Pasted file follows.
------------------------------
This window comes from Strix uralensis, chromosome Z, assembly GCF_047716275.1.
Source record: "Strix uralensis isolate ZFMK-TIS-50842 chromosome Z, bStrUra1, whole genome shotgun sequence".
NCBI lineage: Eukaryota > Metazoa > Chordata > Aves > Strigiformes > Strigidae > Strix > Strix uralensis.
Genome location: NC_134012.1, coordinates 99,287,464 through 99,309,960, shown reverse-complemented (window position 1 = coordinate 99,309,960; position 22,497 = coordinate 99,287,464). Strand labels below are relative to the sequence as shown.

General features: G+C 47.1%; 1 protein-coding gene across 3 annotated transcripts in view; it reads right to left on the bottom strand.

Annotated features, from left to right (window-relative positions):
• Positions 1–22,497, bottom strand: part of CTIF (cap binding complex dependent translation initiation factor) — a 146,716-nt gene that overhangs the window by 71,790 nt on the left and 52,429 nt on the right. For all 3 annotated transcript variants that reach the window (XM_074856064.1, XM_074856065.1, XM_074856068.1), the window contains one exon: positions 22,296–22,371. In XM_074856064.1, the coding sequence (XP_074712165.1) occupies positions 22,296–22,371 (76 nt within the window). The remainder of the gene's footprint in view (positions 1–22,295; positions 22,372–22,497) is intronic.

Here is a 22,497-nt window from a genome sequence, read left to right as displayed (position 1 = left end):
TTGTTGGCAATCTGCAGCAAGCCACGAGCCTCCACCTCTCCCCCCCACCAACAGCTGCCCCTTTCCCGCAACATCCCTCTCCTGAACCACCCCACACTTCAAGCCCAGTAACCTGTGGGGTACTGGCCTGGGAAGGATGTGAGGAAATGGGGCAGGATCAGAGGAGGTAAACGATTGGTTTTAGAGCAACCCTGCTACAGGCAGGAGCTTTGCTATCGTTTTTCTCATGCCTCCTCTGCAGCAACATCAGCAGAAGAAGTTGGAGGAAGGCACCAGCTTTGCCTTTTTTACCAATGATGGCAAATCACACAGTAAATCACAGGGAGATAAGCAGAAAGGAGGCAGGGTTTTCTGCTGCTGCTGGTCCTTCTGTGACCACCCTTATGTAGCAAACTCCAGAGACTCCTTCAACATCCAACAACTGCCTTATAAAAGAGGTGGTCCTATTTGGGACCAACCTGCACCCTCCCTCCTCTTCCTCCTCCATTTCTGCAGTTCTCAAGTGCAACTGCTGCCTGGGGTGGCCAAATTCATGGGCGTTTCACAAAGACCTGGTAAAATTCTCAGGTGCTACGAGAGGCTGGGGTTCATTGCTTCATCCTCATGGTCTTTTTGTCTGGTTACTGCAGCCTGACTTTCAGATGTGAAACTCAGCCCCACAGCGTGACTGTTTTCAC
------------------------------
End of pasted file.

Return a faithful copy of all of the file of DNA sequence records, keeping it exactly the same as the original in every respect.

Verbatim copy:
This window comes from Strix uralensis, chromosome Z, assembly GCF_047716275.1.
Source record: "Strix uralensis isolate ZFMK-TIS-50842 chromosome Z, bStrUra1, whole genome shotgun sequence".
NCBI lineage: Eukaryota > Metazoa > Chordata > Aves > Strigiformes > Strigidae > Strix > Strix uralensis.
Genome location: NC_134012.1, coordinates 99,287,464 through 99,309,960, shown reverse-complemented (window position 1 = coordinate 99,309,960; position 22,497 = coordinate 99,287,464). Strand labels below are relative to the sequence as shown.

General features: G+C 47.1%; 1 protein-coding gene across 3 annotated transcripts in view; it reads right to left on the bottom strand.

Annotated features, from left to right (window-relative positions):
• Positions 1–22,497, bottom strand: part of CTIF (cap binding complex dependent translation initiation factor) — a 146,716-nt gene that overhangs the window by 71,790 nt on the left and 52,429 nt on the right. For all 3 annotated transcript variants that reach the window (XM_074856064.1, XM_074856065.1, XM_074856068.1), the window contains one exon: positions 22,296–22,371. In XM_074856064.1, the coding sequence (XP_074712165.1) occupies positions 22,296–22,371 (76 nt within the window). The remainder of the gene's footprint in view (positions 1–22,295; positions 22,372–22,497) is intronic.

Here is a 22,497-nt window from a genome sequence, read left to right as displayed (position 1 = left end):
TTGTTGGCAATCTGCAGCAAGCCACGAGCCTCCACCTCTCCCCCCCACCAACAGCTGCCCCTTTCCCGCAACATCCCTCTCCTGAACCACCCCACACTTCAAGCCCAGTAACCTGTGGGGTACTGGCCTGGGAAGGATGTGAGGAAATGGGGCAGGATCAGAGGAGGTAAACGATTGGTTTTAGAGCAACCCTGCTACAGGCAGGAGCTTTGCTATCGTTTTTCTCATGCCTCCTCTGCAGCAACATCAGCAGAAGAAGTTGGAGGAAGGCACCAGCTTTGCCTTTTTTACCAATGATGGCAAATCACACAGTAAATCACAGGGAGATAAGCAGAAAGGAGGCAGGGTTTTCTGCTGCTGCTGGTCCTTCTGTGACCACCCTTATGTAGCAAACTCCAGAGACTCCTTCAACATCCAACAACTGCCTTATAAAAGAGGTGGTCCTATTTGGGACCAACCTGCACCCTCCCTCCTCTTCCTCCTCCATTTCTGCAGTTCTCAAGTGCAACTGCTGCCTGGGGTGGCCAAATTCATGGGCGTTTCACAAAGACCTGGTAAAATTCTCAGGTGCTACGAGAGGCTGGGGTTCATTGCTTCATCCTCATGGTCTTTTTGTCTGGTTACTGCAGCCTGACTTTCAGATGTGAAACTCAGCCCCACAGCGTGACTGTTTTCAC